Klein with Active Trans’ Julia Kim.
With terrific weather there was a good turnout at today’s Bike to Work Rally under the giant Picasso in Daley Plaza. As the festivities wound down, I buttonholed Chicago Department of Transportation Commissioner Gabe Klein to ask him a few questions about the state of cycling in Chicago.
This is going to be a big year for bicycling in Chicago. What things are you most excited about that are coming up this year?
There’s so much that we’re working on, but I’m really proud of the bike team’s efforts on the protected bike lanes and the buffered bike lanes, and traditional bike lanes. I mean, last year we put in 39 miles all across the board, which was probably more than we’ve ever done. This year we’re going to put in 25 miles of protected and buffered bike lanes, mostly protected. So I’m very excited about our efforts to make it safer for people, particularly to get to work. That’s why Bike to Work Week is great. What we’ve seen, and I’ve heard it from people in our agency is, people are like, “Wow, I didn’t know it was so much fun and so fast and so easy to get to work on my bike.” And now if we can just make it a little safer, then I think people will be like, “There’s no good reason not to do this.”
Elizabeth Adamczyk discusses the Streets for Cycling network with CDOT Bicycle Program engineer Nate Rosebury.
Why do you think are going to be the biggest challenges this year as you put in the new facilities?
I think we need to educate people as to what they are, and that goes for motorists as well as bicyclists, or people that aren’t cyclists but want to bike. Some of that happens naturally over time, like we saw with the Kinzie protected bike lane. And some of it means that we have to have our bike ambassadors out there. We have to have folks actually explain to people, “Yes who have to actually stop at a stoplight, stop at a stop sign and so on.” We’re going to work on an information campaign for bike safety as well.
Bicycling Ambassadors Angel Montalvo, Kayla Livingston and Genaro Escarzaga.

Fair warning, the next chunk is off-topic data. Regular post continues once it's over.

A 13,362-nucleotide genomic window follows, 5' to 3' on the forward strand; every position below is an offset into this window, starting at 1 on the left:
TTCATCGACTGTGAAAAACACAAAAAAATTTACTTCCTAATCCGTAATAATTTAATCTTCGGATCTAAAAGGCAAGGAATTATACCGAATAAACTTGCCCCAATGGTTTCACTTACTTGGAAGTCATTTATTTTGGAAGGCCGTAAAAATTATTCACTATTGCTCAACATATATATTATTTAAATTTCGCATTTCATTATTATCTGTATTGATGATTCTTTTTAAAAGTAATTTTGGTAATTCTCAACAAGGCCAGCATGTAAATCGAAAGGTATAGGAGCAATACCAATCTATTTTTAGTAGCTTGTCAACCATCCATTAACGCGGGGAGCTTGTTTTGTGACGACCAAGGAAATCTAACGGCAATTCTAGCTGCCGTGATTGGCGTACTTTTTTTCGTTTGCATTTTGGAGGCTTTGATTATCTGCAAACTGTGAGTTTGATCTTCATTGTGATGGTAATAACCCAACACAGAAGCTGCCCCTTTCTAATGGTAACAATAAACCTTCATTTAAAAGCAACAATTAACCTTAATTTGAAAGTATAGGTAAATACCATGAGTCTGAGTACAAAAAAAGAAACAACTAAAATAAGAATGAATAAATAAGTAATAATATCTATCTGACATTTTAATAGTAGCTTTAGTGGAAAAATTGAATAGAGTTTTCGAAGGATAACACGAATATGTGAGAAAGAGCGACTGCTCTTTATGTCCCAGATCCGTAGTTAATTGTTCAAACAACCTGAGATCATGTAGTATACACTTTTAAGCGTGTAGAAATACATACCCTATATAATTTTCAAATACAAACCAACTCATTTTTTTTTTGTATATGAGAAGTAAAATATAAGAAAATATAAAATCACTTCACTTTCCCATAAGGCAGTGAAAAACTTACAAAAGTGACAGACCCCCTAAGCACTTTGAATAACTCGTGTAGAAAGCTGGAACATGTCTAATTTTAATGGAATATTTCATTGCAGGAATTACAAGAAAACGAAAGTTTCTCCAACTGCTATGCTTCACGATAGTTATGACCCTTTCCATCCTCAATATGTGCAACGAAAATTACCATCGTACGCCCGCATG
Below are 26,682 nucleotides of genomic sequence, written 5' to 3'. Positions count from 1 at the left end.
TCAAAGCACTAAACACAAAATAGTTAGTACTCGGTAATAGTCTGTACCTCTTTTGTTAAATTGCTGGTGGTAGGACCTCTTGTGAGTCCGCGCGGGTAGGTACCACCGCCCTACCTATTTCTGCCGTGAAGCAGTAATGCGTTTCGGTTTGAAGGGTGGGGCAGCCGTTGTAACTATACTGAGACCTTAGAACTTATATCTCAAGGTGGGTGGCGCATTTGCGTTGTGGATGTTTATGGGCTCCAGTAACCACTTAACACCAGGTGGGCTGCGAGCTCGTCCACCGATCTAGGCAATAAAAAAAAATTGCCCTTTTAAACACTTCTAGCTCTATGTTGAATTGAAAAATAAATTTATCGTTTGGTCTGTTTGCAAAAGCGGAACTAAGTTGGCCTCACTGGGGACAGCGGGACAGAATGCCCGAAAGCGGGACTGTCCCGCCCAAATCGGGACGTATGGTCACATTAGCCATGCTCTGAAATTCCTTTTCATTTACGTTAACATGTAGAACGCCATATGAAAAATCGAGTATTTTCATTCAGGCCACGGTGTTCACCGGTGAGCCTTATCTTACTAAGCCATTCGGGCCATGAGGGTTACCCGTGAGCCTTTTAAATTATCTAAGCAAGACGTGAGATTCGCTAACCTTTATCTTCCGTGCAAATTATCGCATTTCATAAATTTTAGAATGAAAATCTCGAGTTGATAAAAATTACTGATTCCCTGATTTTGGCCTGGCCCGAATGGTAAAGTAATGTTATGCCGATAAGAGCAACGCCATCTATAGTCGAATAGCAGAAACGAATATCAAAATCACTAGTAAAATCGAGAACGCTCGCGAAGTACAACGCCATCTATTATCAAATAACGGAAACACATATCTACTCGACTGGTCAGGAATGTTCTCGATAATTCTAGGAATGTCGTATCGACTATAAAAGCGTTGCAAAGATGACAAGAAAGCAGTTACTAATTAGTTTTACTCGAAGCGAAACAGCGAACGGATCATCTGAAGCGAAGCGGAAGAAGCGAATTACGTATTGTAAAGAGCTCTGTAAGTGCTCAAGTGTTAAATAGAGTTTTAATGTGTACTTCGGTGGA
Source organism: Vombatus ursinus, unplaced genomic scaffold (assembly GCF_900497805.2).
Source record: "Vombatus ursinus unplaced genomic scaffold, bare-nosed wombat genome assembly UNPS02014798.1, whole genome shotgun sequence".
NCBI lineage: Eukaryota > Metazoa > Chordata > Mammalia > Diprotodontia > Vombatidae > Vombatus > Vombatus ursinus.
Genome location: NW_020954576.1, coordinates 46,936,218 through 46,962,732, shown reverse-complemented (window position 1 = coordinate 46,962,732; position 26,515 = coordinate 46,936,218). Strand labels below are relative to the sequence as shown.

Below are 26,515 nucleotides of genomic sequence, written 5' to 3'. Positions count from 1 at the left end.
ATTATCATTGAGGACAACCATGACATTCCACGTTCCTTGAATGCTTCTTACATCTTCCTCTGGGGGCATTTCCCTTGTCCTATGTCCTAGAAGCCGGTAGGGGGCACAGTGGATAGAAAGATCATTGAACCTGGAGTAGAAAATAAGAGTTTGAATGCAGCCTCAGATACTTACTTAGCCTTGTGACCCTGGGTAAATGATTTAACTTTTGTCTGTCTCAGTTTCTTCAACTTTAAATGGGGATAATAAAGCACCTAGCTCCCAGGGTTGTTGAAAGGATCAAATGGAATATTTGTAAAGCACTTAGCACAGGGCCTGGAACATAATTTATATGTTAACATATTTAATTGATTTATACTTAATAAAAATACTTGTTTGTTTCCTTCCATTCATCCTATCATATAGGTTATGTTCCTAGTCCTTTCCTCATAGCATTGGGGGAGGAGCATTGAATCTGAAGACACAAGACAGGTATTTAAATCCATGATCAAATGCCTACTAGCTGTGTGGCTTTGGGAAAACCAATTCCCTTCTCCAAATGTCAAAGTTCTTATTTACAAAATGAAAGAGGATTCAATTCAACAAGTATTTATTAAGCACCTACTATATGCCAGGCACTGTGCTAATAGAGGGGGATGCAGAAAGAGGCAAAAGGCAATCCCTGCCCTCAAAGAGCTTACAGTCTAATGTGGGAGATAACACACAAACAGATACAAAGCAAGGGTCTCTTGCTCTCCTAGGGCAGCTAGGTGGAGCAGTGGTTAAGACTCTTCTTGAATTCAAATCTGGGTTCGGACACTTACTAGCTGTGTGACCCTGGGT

Yesterday at the Mayor’s Bike Advisory Council meeting they announced that the bike share program is probably not going to launch this year. What do you have to say about that?
What I’ll say is that it’s going to launch in the next six to twelve months. We don’t know exactly what month it’s going to launch. Some of it has something to do with weather. So if we get to the point where it’s going to be an October launch then we might just want to go ahead and wait until March or April. And unfortunately these things always run behind a bit, these big projects. So we knew all along that if it slipped too far into the late summer or early fall we might have to do the spring. And, to be honest, we’re still not sure yet.
The bike share contract has been challenged. Are you confident that that problem is going to be resolved?
You know, I haven’t been involved in any of that. That’s happening over at Procurement, but I can tell you that we’ll be launching bike share in the next six to twelve months.
OK. Any other thoughts?
It was just such a great Bike to Work Week. I rode every day and I saw so many people out on the road having a good time getting to work. And I just hope that this really sort of catalyzes a movement of people biking to work every week.
6 thoughts on “A quick interview with Gabe Klein at the Bike to Work Rally”
I had a chance to stop by the Free Stuff— I mean Bike to Work Rally, and definitely enjoyed it. I finally learned how to load my bike onto the bus racks at the CTA booth! Did I mention all the free stuff?
Those bus rack demos are a great feature at the BTW rally and other events. No matter how many times they’re offered, there are always more cyclists who find them useful. I hope CTA will continue to offer them.